What became clear and remains clear to Curtis and his team was that holding on to the traditional demographic associated with NASCAR wasn’t going to be a long-term successful proposition.
“People were talking about ‘lapsed fans’ but it was different in Michigan,” says Curtis. “Michigan doesn’t have lapsed fans. They left when they lost their job and they’re now helping to support other tracks throughout the country.”
What’s changed – and MIS is sailing into that new wind – is that an economy that’s increasingly based on the millennial audience is what will help reinvent MIS and the future of NASCAR.
And Curtis has taken that view to heart, first with the 2013 launch of Faster Horses, a three-day music festival MIS has created in partnership with Live Nation.
The 2015 version, which will be held July 17-19 at MIS, will feature stars like Brad Paisley, Carrie Underwood, Dwight Yoakam, and Lonestar (more information at www.fasterhorsesfestival.com).
Snuggled nicely between the June Quicken Loans 400 and August Pure Michigan 400, Faster Horses essentially uses the broad infrastructure and flexible staffing model of MIS to – some might say – “infuse” the spirit of NASCAR into a new generation of racing fans.
But Curtis – remember, music is one of his life’s passions – has even more up his sleeve when it comes to helping create that “Disney-like” passion that he believes can continue to feed MIS.
Having realized fairly quickly out of the gate that the culture of MIS would need to change if true transformation were to take hold and be sustained, Curtis had what he calls a “goose bump moment,” sitting in the grandstand and realizing that he had gone from being one of those fans himself to someone who was largely responsible for making sure they came away with something at least near to the memories he still held years later.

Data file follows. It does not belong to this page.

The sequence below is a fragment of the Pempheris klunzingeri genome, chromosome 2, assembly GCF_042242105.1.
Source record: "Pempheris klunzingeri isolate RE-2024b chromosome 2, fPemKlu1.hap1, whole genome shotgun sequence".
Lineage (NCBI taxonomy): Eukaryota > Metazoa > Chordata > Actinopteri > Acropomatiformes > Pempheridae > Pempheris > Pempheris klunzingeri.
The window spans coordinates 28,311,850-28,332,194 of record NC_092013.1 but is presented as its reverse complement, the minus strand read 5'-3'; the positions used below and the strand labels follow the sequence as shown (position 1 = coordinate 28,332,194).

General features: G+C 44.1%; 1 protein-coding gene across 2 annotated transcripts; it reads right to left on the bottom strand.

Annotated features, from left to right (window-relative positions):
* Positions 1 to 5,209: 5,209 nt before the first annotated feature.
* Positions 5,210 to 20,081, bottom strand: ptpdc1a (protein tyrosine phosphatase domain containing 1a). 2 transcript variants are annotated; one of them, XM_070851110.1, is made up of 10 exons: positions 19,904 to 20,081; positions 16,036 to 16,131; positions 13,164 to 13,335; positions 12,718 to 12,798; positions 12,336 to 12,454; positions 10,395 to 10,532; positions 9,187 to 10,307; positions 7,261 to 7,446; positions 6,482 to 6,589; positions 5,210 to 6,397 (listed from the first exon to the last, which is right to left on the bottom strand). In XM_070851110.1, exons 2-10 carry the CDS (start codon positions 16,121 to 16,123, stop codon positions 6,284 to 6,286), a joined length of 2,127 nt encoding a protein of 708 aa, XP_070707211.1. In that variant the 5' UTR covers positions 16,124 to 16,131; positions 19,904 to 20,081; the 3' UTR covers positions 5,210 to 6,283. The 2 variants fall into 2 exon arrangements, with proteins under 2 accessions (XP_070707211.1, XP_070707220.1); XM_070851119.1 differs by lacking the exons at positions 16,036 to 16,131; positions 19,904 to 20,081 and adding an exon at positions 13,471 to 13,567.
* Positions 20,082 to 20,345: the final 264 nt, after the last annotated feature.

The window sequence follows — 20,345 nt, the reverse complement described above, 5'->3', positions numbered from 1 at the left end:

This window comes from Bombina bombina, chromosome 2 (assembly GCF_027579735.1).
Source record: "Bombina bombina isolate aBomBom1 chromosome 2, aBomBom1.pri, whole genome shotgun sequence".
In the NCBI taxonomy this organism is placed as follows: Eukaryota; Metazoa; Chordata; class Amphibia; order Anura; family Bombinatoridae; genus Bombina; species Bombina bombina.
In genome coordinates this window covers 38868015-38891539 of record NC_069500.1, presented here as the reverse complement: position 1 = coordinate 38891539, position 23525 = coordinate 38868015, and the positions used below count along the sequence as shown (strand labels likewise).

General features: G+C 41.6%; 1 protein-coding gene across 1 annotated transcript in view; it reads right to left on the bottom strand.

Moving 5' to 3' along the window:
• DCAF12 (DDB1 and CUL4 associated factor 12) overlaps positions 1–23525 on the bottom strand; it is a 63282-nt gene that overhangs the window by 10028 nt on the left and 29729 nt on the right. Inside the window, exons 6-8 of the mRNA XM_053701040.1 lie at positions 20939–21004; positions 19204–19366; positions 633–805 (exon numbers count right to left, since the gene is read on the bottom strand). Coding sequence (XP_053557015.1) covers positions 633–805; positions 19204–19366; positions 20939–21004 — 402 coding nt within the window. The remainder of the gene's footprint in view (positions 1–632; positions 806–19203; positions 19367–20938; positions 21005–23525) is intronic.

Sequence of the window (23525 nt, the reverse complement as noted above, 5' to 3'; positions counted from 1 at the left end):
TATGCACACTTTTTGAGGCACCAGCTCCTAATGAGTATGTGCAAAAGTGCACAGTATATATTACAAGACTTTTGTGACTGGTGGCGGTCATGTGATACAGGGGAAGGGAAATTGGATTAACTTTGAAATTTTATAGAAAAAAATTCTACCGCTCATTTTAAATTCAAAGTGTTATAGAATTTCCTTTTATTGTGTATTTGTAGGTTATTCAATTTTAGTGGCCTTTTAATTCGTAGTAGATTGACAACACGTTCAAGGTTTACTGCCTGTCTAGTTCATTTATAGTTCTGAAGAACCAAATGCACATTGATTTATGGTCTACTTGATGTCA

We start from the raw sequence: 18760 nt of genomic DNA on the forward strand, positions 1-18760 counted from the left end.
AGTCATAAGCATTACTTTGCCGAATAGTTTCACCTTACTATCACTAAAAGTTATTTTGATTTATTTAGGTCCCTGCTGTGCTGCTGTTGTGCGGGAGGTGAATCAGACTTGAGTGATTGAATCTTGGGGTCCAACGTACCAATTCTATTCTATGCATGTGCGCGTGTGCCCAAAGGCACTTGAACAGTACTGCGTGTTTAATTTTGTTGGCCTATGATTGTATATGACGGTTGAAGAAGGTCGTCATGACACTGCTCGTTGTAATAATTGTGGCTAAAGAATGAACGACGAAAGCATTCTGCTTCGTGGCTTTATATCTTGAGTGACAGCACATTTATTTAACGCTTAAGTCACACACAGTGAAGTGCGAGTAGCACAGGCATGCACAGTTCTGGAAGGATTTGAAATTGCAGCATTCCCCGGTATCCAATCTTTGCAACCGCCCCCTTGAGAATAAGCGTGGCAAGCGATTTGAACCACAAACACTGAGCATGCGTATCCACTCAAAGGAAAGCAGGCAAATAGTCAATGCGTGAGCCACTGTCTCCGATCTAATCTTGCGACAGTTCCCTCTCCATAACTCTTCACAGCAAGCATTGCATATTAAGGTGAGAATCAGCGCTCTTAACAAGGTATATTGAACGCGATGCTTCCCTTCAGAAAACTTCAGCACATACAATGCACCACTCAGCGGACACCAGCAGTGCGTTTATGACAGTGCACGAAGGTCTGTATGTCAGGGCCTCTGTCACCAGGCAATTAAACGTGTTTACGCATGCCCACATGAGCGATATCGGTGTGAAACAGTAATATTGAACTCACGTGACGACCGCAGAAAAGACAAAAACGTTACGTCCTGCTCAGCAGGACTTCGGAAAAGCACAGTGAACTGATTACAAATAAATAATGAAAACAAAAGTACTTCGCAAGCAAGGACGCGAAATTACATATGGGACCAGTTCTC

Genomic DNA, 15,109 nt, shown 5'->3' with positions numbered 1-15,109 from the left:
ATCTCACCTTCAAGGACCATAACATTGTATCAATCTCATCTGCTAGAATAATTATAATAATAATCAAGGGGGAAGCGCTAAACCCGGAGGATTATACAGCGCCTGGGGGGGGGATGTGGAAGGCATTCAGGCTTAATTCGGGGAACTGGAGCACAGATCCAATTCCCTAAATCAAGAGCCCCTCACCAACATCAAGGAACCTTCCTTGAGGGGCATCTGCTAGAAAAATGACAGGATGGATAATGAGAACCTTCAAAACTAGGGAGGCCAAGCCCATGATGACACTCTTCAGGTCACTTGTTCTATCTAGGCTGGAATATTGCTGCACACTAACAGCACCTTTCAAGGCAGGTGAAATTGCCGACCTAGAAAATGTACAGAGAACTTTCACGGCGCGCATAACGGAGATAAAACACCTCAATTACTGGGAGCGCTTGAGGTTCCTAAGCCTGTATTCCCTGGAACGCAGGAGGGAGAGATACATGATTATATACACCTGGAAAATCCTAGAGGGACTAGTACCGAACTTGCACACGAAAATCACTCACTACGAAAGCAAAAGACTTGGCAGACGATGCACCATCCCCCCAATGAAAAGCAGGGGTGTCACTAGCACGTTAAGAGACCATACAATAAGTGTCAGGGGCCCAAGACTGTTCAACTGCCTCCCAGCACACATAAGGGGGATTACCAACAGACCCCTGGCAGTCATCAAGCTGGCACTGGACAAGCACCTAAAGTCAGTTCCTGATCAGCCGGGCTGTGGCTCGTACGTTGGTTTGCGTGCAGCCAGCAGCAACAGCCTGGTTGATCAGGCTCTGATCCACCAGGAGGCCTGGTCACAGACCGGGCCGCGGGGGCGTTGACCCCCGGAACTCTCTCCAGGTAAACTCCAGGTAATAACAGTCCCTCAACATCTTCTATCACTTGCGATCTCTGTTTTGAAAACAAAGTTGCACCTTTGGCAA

And then, as sometimes is the case, those thoughts began to crystallize.
“When it comes to sports in general, the bottom line tends to dictate what’s done or not done as far as the fan is concerned,” says Curtis. “We thought that we had a good opportunity to flip the model into one that says ‘what we do for the fans determines our bottom line.’”
Curtis says that that line represents a subtle change in wording, but one that’s potentially light years different in the thinking and what it can lead to for the future of the facility he heads.
“We are making memories here,” he adds.
What that would mean as far as a renewed attitude of a staff (some 45 full time, about 150 in the summer and 4,000 workers and volunteers on a race weekend) is finding a way to, as Curtis explains it, “getting them to care about the fans as much as we do.”
He admits it took a while, perhaps starting in 2007, before the sense of purpose around that attitude took hold.
But it happened.
“By about 2010 and definitely into 2011, we were seeing security guards smiling, ushers laughing and being happy and treating our fans in ways that were really making a difference,” says Curtis. “And remember, these are people who are in some of the most stressful positions we have.”
Curtis credits Tim Booth, MIS director of guest services, for much of the change, particularly for his role in adopting the Disney training that has obviously made such a positive impact.
The efforts of the entire team are being noticed, with Curtis being named a “Customer Champion” by 1to1 Media, which is based in Connecticut.
Curtis essentially began immersing himself in the customer experience; in doing so, asking for and acting on feedback that has served to engage MIS staff with fans who, after all, have chosen to make those race weekends a key part of their life.